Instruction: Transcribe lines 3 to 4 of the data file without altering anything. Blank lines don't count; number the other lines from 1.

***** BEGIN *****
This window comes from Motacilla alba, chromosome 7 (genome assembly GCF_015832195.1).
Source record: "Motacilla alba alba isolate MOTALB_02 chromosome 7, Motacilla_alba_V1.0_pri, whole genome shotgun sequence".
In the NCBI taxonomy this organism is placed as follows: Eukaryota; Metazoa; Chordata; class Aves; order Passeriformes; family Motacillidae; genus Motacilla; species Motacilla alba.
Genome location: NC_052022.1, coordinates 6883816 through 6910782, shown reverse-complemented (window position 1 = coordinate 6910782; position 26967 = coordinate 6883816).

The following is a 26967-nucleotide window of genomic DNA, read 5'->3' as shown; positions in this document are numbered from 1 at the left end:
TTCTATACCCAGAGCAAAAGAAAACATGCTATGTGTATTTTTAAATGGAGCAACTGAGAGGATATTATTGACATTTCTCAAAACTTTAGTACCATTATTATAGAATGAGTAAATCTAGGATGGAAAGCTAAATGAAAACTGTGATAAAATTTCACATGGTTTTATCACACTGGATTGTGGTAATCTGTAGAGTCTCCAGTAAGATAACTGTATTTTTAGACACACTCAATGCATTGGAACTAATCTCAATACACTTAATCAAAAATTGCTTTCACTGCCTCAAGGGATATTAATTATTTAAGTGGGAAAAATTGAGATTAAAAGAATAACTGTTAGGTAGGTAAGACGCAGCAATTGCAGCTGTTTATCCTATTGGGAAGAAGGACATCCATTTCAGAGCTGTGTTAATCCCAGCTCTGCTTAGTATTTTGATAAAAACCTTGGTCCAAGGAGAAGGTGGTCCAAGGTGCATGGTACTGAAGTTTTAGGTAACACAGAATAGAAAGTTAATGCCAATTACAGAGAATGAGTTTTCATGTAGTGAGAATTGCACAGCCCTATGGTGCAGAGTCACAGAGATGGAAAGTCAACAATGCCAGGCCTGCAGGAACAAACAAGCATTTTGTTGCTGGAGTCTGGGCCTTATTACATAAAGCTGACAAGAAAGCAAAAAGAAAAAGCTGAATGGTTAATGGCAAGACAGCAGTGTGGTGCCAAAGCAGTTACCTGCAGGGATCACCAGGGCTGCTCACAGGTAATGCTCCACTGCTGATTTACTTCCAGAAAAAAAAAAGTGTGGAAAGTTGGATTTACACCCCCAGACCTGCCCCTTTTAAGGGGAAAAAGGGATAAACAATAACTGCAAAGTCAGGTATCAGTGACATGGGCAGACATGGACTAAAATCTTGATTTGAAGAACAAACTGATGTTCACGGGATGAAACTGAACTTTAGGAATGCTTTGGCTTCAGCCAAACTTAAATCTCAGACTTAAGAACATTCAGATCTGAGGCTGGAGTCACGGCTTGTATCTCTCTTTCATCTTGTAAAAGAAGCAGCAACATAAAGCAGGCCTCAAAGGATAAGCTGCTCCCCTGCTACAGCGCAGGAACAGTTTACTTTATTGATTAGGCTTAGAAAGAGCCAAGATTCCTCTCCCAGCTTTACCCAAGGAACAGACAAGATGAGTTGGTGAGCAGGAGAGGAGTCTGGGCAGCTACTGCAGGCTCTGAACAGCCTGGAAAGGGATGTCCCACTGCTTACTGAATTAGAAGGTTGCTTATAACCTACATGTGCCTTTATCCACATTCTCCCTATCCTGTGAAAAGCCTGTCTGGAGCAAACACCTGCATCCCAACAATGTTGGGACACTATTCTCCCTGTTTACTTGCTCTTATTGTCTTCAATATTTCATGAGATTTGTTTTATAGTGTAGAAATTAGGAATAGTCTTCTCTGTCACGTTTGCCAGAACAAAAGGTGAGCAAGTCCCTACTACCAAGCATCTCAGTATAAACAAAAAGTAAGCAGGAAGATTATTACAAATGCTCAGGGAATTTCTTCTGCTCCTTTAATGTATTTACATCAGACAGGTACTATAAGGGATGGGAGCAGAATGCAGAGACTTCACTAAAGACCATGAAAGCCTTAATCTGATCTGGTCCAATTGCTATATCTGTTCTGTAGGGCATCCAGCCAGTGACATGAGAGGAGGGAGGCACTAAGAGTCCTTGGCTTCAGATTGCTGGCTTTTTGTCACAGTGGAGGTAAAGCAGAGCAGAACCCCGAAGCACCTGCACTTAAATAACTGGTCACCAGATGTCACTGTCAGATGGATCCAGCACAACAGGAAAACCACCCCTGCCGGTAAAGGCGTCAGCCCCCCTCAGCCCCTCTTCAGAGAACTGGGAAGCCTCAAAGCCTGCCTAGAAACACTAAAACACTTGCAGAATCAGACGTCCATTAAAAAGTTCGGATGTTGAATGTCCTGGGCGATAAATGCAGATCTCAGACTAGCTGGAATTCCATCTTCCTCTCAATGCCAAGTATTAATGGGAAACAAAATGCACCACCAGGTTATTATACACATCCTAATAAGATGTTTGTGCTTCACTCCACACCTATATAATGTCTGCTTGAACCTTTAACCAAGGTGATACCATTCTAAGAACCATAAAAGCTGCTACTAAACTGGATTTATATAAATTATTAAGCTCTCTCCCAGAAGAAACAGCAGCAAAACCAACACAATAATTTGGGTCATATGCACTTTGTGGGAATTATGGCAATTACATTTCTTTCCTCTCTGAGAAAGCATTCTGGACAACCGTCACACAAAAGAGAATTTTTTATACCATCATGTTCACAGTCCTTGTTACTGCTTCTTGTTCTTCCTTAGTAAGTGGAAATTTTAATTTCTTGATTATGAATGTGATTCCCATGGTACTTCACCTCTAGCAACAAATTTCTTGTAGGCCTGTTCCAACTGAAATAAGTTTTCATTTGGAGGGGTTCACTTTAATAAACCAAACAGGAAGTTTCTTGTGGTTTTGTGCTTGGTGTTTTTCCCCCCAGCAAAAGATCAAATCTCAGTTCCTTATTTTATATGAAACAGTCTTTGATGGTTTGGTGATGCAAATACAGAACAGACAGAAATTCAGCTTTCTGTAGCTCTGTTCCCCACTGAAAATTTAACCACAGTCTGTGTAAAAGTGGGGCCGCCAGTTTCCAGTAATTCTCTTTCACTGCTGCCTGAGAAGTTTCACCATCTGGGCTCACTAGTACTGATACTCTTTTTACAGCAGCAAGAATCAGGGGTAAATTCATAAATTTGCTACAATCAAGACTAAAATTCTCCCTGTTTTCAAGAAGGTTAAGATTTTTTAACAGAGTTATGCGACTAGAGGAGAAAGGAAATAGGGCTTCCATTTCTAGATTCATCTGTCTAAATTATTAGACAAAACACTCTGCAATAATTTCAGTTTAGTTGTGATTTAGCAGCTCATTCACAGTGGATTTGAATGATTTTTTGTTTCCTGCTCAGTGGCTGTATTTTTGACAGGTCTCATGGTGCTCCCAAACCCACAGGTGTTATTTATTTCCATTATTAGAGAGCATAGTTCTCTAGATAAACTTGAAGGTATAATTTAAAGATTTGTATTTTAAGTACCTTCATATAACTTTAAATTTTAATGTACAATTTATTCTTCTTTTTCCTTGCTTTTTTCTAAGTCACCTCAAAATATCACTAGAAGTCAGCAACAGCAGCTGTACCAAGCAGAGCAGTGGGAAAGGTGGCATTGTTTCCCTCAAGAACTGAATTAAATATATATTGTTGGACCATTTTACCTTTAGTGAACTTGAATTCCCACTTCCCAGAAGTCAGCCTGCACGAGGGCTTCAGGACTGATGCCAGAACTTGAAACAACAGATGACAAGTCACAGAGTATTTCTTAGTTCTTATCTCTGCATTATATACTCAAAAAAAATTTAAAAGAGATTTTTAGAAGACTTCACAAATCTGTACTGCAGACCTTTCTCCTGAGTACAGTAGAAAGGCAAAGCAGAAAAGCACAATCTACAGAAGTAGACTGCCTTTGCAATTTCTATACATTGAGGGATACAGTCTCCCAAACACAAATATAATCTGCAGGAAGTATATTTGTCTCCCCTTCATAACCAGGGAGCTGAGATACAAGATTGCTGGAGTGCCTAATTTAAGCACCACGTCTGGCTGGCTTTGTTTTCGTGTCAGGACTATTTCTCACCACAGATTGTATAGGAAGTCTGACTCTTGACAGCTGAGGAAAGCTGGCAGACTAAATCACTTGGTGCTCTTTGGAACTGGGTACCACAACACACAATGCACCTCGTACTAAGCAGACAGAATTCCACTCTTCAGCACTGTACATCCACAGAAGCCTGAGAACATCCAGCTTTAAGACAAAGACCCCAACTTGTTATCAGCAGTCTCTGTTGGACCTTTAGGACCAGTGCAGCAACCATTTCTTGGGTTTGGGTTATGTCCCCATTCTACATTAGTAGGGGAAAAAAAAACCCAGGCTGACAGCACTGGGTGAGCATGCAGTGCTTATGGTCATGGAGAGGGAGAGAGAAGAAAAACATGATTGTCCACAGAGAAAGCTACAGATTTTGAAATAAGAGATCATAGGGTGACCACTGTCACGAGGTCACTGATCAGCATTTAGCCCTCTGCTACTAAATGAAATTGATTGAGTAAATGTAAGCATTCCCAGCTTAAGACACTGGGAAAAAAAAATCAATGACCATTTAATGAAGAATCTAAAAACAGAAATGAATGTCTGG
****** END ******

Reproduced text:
In the NCBI taxonomy this organism is placed as follows: Eukaryota; Metazoa; Chordata; class Aves; order Passeriformes; family Motacillidae; genus Motacilla; species Motacilla alba.
Genome location: NC_052022.1, coordinates 6883816 through 6910782, shown reverse-complemented (window position 1 = coordinate 6910782; position 26967 = coordinate 6883816).